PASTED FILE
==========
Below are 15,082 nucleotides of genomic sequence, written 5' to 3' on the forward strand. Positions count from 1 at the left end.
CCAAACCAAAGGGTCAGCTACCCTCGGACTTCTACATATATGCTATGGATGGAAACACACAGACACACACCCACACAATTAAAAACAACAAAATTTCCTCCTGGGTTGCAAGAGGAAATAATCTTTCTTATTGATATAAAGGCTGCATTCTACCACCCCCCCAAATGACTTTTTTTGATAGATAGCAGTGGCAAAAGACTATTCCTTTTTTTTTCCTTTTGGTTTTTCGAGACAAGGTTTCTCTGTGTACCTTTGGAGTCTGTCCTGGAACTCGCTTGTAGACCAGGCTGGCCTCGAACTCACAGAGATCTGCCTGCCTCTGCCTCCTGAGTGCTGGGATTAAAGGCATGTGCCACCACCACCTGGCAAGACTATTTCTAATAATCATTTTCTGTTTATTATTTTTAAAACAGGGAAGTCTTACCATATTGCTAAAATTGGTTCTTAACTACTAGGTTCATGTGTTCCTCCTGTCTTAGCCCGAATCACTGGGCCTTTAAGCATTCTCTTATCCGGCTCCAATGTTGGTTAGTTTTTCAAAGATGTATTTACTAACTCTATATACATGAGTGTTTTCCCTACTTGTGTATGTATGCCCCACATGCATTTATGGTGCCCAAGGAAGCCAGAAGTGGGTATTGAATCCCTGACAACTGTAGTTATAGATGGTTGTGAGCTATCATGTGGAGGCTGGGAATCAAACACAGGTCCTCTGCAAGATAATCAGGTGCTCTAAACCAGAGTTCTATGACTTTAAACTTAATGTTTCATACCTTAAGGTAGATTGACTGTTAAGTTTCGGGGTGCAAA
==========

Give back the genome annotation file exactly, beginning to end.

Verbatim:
Below are 15,082 nucleotides of genomic sequence, written 5' to 3' on the forward strand. Positions count from 1 at the left end.
CCAAACCAAAGGGTCAGCTACCCTCGGACTTCTACATATATGCTATGGATGGAAACACACAGACACACACCCACACAATTAAAAACAACAAAATTTCCTCCTGGGTTGCAAGAGGAAATAATCTTTCTTATTGATATAAAGGCTGCATTCTACCACCCCCCCAAATGACTTTTTTTGATAGATAGCAGTGGCAAAAGACTATTCCTTTTTTTTTCCTTTTGGTTTTTCGAGACAAGGTTTCTCTGTGTACCTTTGGAGTCTGTCCTGGAACTCGCTTGTAGACCAGGCTGGCCTCGAACTCACAGAGATCTGCCTGCCTCTGCCTCCTGAGTGCTGGGATTAAAGGCATGTGCCACCACCACCTGGCAAGACTATTTCTAATAATCATTTTCTGTTTATTATTTTTAAAACAGGGAAGTCTTACCATATTGCTAAAATTGGTTCTTAACTACTAGGTTCATGTGTTCCTCCTGTCTTAGCCCGAATCACTGGGCCTTTAAGCATTCTCTTATCCGGCTCCAATGTTGGTTAGTTTTTCAAAGATGTATTTACTAACTCTATATACATGAGTGTTTTCCCTACTTGTGTATGTATGCCCCACATGCATTTATGGTGCCCAAGGAAGCCAGAAGTGGGTATTGAATCCCTGACAACTGTAGTTATAGATGGTTGTGAGCTATCATGTGGAGGCTGGGAATCAAACACAGGTCCTCTGCAAGATAATCAGGTGCTCTAAACCAGAGTTCTATGACTTTAAACTTAATGTTTCATACCTTAAGGTAGATTGACTGTTAAGTTTCGGGGTGCAAA